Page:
We’re extremely proud to have a diverse, multicultural team at Flipp. It gives us an opportunity to learn from each other and experience different cultures and cuisines. Our Diversity & Inclusion Committee created a cultural cook-along series, highlighting our diverse Flipp community through food, and in this month’s series, three Flippers showcased their country’s version of the popular dish; dumplings. Part of the reason the cook-along series was created is to celebrate our difference while bringing us together through the love of food. 

Join our Flipp team in this culinary journey to experience three delicious, traditional dumpling recipes from Ghana, Hungary, and Colombia.

Pinkaso (Ghanaian Dumpling)

Hosted By: Sandra

Cooking utensils:

  • Spoon for mixing
  • Bowl of cold water
  • Blender
  • Wok or saucepan for frying


  • 1 cup self rising flour or make you own (find recipe here)
  • 1 ½ tsp instant dry yeast
  • ¼ tsp salt
  • 1 medium onion diced
  • 185 ml lukewarm water
  • Neutral oil for frying ex. vegetable oil


  • 1 pepper for added taste (green chili, scotch bonnet, habanero) 
  • 1 stalk green onion thinly sliced


  1. In a bowl add the flour, salt, and yeast. Mix everything together until well combined.
  2. Blend the onion and pepper (optional) into a smooth paste. Add a bit of the (185ml warm water) to help with blending.
  3. Using a wooden spatula or clean hands, gently add the paste and remaining warm water to the flour mixture and mix till you have a sticky, glossy, thick paste. This should take about 8–10 minutes. 

Tip: Mixing the sticky dough until you have that glossy shine activates the gluten in the flour. This ensures a soft and airy Pinkaso. 

  1. Cover the bowl with cling film and place it in a warm place to rise. This should take 45 minutes to an hour. Your mixture is ready when it’s doubled up in size.
  2. Chop up green onion, add to the batter, and mix loosely with your hands.
  3. Fill the pan with vegetable oil on high until it’s hot.
  4. With your hands pull dumpling-sized portions out of the dough.
  5. Two at a time to not overcrowd the pan. Cook for one minute, flip, and cook the other side for one minute.

Hungarian Nokedli (Dumplings)

Hosted By: David

Cooking Utensils:

  • A spaetzle maker ($15 on amazon) that makes is easier to form very small noodles or a regular teaspoon
  • A strainer or a slotted spoon for removing the dumplings from the boiling water
  • Paper towel for drying


  • 2 eggs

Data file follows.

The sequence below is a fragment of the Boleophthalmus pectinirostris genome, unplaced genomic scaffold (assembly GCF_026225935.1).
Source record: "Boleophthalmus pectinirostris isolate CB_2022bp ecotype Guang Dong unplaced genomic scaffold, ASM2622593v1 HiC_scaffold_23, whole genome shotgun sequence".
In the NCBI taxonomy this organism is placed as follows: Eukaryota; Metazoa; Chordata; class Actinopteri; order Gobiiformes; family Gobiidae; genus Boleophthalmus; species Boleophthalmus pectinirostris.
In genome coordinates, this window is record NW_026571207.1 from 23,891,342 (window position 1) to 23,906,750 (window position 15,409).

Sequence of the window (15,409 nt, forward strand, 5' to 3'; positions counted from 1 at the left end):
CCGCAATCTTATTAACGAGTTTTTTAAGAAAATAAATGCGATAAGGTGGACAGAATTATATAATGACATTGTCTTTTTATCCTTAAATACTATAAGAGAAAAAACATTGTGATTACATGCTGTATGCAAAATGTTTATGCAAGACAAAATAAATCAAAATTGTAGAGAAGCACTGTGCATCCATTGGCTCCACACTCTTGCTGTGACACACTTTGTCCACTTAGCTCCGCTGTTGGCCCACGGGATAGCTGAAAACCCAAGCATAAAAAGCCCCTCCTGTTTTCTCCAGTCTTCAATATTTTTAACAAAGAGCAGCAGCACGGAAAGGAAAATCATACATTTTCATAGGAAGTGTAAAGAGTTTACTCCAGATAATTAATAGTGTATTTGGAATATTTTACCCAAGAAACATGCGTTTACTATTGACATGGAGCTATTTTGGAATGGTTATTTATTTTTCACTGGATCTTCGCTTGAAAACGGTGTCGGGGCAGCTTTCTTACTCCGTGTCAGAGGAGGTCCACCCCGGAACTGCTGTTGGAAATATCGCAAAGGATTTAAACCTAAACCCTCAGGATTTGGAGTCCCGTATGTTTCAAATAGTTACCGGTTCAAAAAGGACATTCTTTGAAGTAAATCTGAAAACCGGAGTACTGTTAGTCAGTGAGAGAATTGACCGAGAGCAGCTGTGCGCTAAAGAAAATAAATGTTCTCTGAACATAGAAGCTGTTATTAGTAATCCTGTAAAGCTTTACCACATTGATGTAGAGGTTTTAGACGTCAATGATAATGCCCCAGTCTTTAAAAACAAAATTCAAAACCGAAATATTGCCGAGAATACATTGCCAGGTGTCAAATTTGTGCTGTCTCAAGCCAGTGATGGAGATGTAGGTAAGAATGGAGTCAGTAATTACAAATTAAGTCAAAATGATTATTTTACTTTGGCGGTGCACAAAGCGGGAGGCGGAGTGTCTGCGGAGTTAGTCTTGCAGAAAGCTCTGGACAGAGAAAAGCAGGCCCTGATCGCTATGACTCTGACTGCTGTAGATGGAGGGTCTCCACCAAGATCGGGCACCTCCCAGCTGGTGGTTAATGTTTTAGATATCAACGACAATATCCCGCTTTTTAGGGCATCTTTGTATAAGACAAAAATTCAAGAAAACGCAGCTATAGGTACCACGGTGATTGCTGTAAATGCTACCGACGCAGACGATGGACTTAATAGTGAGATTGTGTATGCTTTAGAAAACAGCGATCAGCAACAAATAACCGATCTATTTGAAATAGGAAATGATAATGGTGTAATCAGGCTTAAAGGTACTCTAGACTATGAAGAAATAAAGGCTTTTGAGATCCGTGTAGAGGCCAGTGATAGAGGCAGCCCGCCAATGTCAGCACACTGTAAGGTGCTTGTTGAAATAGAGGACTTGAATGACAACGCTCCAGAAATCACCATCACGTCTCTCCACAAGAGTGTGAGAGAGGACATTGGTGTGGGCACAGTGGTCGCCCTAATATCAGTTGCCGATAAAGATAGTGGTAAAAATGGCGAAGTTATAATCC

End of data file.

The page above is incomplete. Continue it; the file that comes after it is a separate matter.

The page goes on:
• ½ tsp salt
  • ¾ cup water
  • 2 cups all-purpose flour
  • 1 large pot filled with salted, boiling water

Goulash Directions:


  1. Make the goulash yourself, recipe here, or for the Instant Pot lovers
  2. Buy it. Plenty of Hungarian, or Eastern European restaurants make it.

Tip: You can use essentially any soup/stew that you like, it doesn’t have to be goulash, and it doesn’t have to be meat-based. Just a saucy, strong-flavored sauce.

Nokedli Directions:

  1. Bring a large pot filled with salted water to boil.
  2. Combine eggs, salt, and water, beating well with a whisk.
  3. Add flour, a little at a time, to make a soft, sticky dough.
  4. Let the mixture rest for about 10 minutes.
  5. Beat the mixture again.
  6. Using the side of a teaspoon or a spaetzle maker, spoon a small amount of dough into boiling water.
  7. Dipping the spoon in the hot water will remove the dough from the spoon (if you have a spaetzle maker, that makes it easier as you want very small noodles.)
  8. Boil the noodles until they float to the top, meaning they are ready.
  9. Remove from water with a large slotted spoon, and place in a colander.
  10. Rinse with cold water.
  11. You may want to make the dumplings in 2 or 3 batches so they don’t overcook.
  12. Serve your nokedli with goulash and enjoy!

Colombian Empanadas

Hosted By: Natalia

Cooking Utensils:

  • 1 large pot or pan for frying
  • Vegetable oil for frying
  • 1 large skillet for the filling
  • Plastic cling wrap
  • Slotted spoon

Dough Ingredients:

  • 1 ½ cups yellow cornmeal 
  • 2 cups warm water
  • ½ tsp salt 
  • 1 tbsp vegetable oil

Filling Ingredients:

Ají Ingredients (optional):


  1. Dough: In a large bowl, add cornmeal, warm water, oil and mix! Knead until smooth, cover and set aside while you make the rest.
  2. Filling: Heat up a pot of water and add the bouillon tablet. Should take about 20 minutes to become tender. 
  3. Filling: Meanwhile, add olive oil to a large skillet. Add onions, stir. Once translucent add tomatoes, green onions, bell pepper, garlic, salt and pepper, cilantro and cook for about 15 minutes. 
  4. Aji: While the veggies are cooking, make the aji! Mix together hot pepper, white vinegar, water, salt, sugar, lime juice, vegetable oil, cilantro, parsley, scallions, and tomato. Set aside in the fridge 
  5. Filling: Add the ground beef. Cook, breaking up the meat with a wooden spoon until the mixture is fairly dry. 
  6. Filling: Mash potatoes and add the meat mixture and mix until well combined. 
  7. Dough: Break small portions of dough, roll into a ball between your palms. 
  8. Dough: Place dough between two pieces of plastic and flatten.
  9. Assemble: Open up the plastic, and place about 1 tablespoon of the filling in the center of the dough. Fold the dough over forming a half circle and tightly seal the edges.
  10. Fill a large pot with vegetable oil and heat over medium heat to 360°. 
  11.  Place about 4 empanadas in at a time and fry for about 2 minutes until golden.
  12. Use a slotted spoon and transfer to a plate with a paper towel. 
  13. Serve with ají and enjoy!

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